Far be it from me to wade into a debate amongst Christians about same-sex marriage. What the church and its leaders choose to be its position on the subject is entirely up to them. However, from a Liberal Jewish perspective, I disagree quite fundamentally with the arguments espoused by the Archbishop of York, Dr John Sentamu and Cardinal O’Brien of the Catholic Church. I work for The Liberal Jewish Synagogue, a constituent synagogue of Liberal Judaism; Liberal Judaism has been advocating for a change in the law for some time now. Liberal Judaism’s statements preceded all other Jewish denominations belated comments and we were the first Jewish movement in the UK to create a purpose written liturgy for same-sex couples who have had a civil partnership.
The Jewish views of marriage, procreation, and sex have been the subject of some scholarly debate, particularly with regard to how they differ from Christianity. Research shows that Jewish marriage, already in the Greco-Roman period, underwent changes in how the Jewish community perceived its function. Historically, marital union served as a vehicle for procreation, but that does not recognise the totality of its function, which may also have related to the way in which marriage provided a mechanism to strengthen society and, though quite unfashionable in most circles today, a means to ensure a good family lineage. All that said, we should remember that sex in Judaism was never regarded as solely for the purposes of procreation. Moreover today, in my opinion, the love between two people in a stable relationship, not even necessarily married, is also about the intimate companionship that challenges the existential loneliness of life’s journey.
Individuals can quote Leviticus or any other religious injunction until they’re blue in the face, but it does not change my position. First of all, our religious texts are themselves human products, full of the nobility of the search to understand our relationship to God and the world around us. However, these texts also contain examples of the inability of any human being to grasp the eternal truth of life, including ideas which I consider to be immoral today. We live in a different world from those of the authors and we are able to frame the debate in a different way that does not rely on the binary relationship of man and woman, but shifts to reflect on the love, commitment, and ethical conduct of any couple in an intimate relationship. From that point of view, any union between two consenting adults that is undertaken with sincerity and love can be called marriage.
I have no fear for the future of the marital unit because same-sex couples might also be able to enter the bond of marriage for life. On the contrary, if the desire to enter a relationship, that it is hoped will last for life, exists we should encourage it. I do not understand why this should be something only for men and women, even if that is how it was defined in the past. It is not a degradation of our morality that people who are homosexual wish to commit in a relationship to one another. Quite the reverse it would seem to me. We may even strengthen the idea of marriage if it is available to more people. And with regards to parenting, I must confess that I am delighted to see the happy and loved children who are being parented by individuals who are committed to being a constant presence and, with all the human infelicities (sexual preference not being one of them) we suffer from, are trying to be a force for good in their child’s life. That goes for every type of permutation of family (married or otherwise), including two same-sex parents, two different sex parents or more than two parents of same and different sex. There are plenty of children deprived of loving families and living in poverty or subject to violence; that should surely grab more headlines than the two people wishing to dedicate the rest of their lives together and have a ceremony that means we call that relationship ‘a marriage’.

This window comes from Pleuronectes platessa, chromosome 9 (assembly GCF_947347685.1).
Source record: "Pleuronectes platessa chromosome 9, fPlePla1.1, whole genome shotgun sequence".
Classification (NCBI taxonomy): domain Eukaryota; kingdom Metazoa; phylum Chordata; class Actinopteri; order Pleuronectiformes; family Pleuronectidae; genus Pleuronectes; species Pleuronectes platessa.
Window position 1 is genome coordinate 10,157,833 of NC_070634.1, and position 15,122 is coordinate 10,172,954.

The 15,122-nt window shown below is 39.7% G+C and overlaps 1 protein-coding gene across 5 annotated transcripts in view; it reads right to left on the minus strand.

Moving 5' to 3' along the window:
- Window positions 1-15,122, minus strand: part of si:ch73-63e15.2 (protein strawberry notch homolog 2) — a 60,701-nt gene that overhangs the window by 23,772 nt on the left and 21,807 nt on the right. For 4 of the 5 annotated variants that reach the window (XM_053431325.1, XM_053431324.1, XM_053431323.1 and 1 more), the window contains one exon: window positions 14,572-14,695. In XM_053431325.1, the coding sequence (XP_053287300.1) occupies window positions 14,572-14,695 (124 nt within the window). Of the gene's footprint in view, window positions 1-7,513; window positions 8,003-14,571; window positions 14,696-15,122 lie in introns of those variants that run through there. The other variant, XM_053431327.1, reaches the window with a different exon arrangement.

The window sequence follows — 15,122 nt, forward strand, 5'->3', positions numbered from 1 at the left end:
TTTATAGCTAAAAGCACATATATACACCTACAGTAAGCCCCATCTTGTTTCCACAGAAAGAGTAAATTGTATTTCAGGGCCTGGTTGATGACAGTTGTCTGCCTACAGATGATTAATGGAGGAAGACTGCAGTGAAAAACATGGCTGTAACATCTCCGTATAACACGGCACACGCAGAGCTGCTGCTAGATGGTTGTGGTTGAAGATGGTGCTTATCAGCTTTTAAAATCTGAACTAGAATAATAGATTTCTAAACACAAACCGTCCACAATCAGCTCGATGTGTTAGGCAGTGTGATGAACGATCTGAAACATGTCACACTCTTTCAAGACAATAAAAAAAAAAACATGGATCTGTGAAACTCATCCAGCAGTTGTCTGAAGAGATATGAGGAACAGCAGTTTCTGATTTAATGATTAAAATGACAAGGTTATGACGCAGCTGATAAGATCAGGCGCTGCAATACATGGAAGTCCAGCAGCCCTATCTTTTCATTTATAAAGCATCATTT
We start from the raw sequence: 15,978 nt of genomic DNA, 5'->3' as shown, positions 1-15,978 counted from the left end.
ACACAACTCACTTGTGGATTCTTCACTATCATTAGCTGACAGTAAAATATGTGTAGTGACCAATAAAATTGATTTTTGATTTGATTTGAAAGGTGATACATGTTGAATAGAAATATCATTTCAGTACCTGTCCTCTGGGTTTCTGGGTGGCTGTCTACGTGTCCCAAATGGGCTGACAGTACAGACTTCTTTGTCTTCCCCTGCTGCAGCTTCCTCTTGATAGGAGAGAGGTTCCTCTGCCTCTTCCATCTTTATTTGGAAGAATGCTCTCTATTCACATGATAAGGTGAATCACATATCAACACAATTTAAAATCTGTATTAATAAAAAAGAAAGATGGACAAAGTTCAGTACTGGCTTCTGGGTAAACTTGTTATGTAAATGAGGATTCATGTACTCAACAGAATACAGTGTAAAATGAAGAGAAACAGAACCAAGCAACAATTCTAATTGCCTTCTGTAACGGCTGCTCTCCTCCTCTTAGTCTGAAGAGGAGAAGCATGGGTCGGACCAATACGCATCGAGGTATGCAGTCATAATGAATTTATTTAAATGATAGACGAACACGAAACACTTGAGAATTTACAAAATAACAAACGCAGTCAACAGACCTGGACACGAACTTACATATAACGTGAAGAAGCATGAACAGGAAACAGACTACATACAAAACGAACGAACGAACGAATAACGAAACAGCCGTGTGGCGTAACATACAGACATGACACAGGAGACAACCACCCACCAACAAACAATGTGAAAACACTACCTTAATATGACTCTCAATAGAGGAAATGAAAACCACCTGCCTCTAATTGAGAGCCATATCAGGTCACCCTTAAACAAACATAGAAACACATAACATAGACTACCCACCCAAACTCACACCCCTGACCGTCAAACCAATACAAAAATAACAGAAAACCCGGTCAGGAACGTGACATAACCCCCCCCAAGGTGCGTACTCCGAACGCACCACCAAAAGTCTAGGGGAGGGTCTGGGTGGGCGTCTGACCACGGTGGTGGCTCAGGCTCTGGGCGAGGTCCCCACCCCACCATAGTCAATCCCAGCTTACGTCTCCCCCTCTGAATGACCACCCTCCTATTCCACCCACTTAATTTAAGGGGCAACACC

In Liberal Judaism, we already offer Jewish same-sex couples the opportunity to mark a change in their relationship after a civil partnership, with a religious ceremony that we call a ‘B’rit Ahava’ (Covenant of Love). We use the term ‘kiddushin’ within these ceremonies to describe the way in which a couple set themselves apart, in union, in holiness, as a way to describe the moment at which they embark on their lives together; this is the same term as that used in a Jewish marriage. Therefore we have, in reality, already implicitly acknowledged the need for marriage equality in religious terms even if it is not available by law (by the way, as a result, no slippery slope towards degradation of society is in evidence here I can tell you).
So, if we’re changing the semiotics of a term that is centuries old, or innovating in terms of how we regard sexual ethics and morality, I’m not sure it really matters, since I do not feel enslaved (to use a term that has already been rather outrageously used in the context of same-sex marriage) to what was just because it ‘was’. As far as I am concerned, it is time that we called the union between same-sex couples a marriage and then religion might stop being interested in legislating for the sex lives of its followers and start dealing with more pressing moral concerns in our world.
PS – This article in ‘The Week‘ is doing the rounds at the moment. I’m proud to say that Rabbi Lionel Blue was invited, by the ordinands, to give the address at my ordination.